Gail Simone has one of the most personable and idiosyncratic voices in comics. It’s why fans follow her in books like Batgirl, Birds of Prey and Secret Six, and it’s how she broke into the comics industry from being a Comic Book Resources columnist. And 2013 is shaping up to be a big year for Simone with the launch of her creator-owned Leaving Megapolis with Jim Califoire, a new Red Sonja series at Dynamite and The Movement at DC Comics (which she spoke about at length Friday with Comic Book Resources), and continuing on her cathartic run on Batgirl.
I reached out to Simone following the Red Sonja announcement to talk to her about that new book, but also her career in general. Her off-again, on-again time on Batgirl has already been covered ad nauseum, and there’s more to her story than that.
Chris Arrant: What are you working on today?
Gail Simone: The weird thing is, I work much faster and better when I am doing more projects. When I’m only doing one book, everything slows to a crawl, for some reason. So the days of working on only one project at a time are over, really.
I wrote some Red Sonja, some Batgirl, and a little bit of The Movement. I checked art for three different books, I worked on some stuff for Leaving Megapolis, the graphic novel I am doing with Jim Calafiore.
Oh, and I played the new Tomb Raider game a bit.
This interview came about after news broke that you were working with Dynamite on a new Red Sonja series launching this July. How’d you first come to learn about Red Sonja as a fan?
My memory on this is a little hazy. My town was remote, comics were scarce, so I got comics at garage sales and the like. I am almost sure the first Red Sonja I saw was a tattered old Frank Thorne issue. Frank drew women so sexy it ought to be illegal, but he did it without the porny poses, it was just a natural way of drawing, I don’t think he could have helped it if he tried. All I know is that it was BEAUTIFUL.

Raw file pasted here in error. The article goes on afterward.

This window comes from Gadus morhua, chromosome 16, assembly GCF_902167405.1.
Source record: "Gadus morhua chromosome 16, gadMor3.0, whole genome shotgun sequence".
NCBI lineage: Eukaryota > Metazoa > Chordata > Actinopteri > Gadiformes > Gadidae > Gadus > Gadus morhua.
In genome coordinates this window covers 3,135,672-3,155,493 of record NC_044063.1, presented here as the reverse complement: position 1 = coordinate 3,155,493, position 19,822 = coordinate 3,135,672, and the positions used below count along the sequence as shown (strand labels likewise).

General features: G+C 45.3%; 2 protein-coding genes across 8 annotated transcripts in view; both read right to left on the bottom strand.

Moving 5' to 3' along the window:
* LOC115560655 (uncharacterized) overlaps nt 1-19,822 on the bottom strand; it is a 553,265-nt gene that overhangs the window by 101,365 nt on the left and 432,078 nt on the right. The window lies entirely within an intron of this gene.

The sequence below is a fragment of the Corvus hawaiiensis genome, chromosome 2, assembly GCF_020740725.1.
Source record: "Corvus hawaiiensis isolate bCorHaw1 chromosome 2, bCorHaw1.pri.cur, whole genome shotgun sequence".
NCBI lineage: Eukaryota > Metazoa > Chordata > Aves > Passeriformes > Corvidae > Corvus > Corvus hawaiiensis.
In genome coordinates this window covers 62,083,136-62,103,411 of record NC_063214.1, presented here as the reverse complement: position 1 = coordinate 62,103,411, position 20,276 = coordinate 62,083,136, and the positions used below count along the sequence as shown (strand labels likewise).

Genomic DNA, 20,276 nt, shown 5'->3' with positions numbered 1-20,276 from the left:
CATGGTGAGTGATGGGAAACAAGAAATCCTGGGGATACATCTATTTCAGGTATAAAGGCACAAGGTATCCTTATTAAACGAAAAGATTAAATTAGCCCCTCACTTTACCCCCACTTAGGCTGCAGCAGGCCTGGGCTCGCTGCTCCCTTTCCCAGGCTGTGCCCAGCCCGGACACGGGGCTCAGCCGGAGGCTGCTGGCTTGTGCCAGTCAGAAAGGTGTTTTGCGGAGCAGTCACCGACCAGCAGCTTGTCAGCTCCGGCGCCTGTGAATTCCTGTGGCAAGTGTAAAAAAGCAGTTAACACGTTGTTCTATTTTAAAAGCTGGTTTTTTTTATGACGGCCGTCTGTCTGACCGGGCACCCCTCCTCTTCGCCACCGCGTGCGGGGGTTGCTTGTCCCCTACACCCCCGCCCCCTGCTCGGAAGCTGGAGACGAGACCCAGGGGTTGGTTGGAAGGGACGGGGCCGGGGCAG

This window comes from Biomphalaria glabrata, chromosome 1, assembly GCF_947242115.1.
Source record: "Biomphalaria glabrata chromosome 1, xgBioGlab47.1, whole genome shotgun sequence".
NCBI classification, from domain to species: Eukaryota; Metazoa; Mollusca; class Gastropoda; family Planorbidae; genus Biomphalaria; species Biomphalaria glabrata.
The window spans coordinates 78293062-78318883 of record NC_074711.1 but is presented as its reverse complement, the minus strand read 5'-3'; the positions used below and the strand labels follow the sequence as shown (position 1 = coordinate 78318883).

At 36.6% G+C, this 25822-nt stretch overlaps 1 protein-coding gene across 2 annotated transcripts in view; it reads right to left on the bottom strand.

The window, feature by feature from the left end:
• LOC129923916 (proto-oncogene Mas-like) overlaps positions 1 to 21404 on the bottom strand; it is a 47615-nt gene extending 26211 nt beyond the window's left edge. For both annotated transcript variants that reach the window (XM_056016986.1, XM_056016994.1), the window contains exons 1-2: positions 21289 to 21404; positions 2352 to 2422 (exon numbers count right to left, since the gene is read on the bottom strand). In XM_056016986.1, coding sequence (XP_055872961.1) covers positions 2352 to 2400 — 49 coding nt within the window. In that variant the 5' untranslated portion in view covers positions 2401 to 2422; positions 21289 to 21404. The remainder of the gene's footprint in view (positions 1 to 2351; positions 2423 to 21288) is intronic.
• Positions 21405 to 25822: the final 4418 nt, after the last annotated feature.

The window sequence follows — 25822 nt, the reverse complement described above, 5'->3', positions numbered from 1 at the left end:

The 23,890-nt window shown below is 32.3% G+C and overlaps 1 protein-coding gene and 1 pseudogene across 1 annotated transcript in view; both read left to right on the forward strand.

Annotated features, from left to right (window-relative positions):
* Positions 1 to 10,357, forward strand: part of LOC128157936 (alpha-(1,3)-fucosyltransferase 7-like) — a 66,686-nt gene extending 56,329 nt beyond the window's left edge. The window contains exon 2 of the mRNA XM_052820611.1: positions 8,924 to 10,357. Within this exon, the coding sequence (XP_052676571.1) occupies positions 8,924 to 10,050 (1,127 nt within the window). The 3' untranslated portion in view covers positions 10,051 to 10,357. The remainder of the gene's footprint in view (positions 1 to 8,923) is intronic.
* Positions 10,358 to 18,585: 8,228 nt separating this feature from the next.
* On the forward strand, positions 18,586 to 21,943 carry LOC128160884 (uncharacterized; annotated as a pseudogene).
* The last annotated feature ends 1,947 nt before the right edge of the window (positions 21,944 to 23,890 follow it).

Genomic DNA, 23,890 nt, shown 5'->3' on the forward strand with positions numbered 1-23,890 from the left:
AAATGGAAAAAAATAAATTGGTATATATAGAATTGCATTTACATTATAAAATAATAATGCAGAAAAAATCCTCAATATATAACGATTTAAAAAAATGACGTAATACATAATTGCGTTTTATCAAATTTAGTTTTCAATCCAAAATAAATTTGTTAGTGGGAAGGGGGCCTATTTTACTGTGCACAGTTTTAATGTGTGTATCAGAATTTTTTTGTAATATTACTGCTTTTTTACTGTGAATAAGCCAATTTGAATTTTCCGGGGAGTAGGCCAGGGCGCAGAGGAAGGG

I’ve talked about this a lot and it’s vaguely pathetic, I know. But I was the only redhead in my school. Having comics characters like Sonja and Babs, that’s, well, I can’t really express how that helped.
Many writers, both inside and outside of comics, have brought their own take to Red Sonja. How do you see Red Sonja, and how do your stories grow out of that?
I love her, she’s pretty electric as is. I would like to humanize her voice a tiny bit. I don’t want her as a wisecracker, but I would like to see the humanity shine through. And there are some things in her story I’m personally pretty tired of, things like her dressing in the chain mail so men will look at her body and not her sword.
I understand that it’s a explanation, but I don’t think it’s a necessary one at all. Let Sonja wear what she wants to wear. She’s Red *&^%ing SONJA.
What do you feel are the key previous Red Sonja stories or depictions that most inform your take on the character?
I’ve been reading all the Dynamite stuff, I love the work of those writers: Mike Oeming, Mike Carey, Ron Marz, on and on. I haven’t yet made it to a couple of the later volumes. But I’m just enjoying the badassery of these stories.
You’re best known for your at the Big Two, while some of my favorites of yours have been little gems with Bongo and Oni. This Red Sonja gig is your first major non-Big Two work in years – does it feel any different?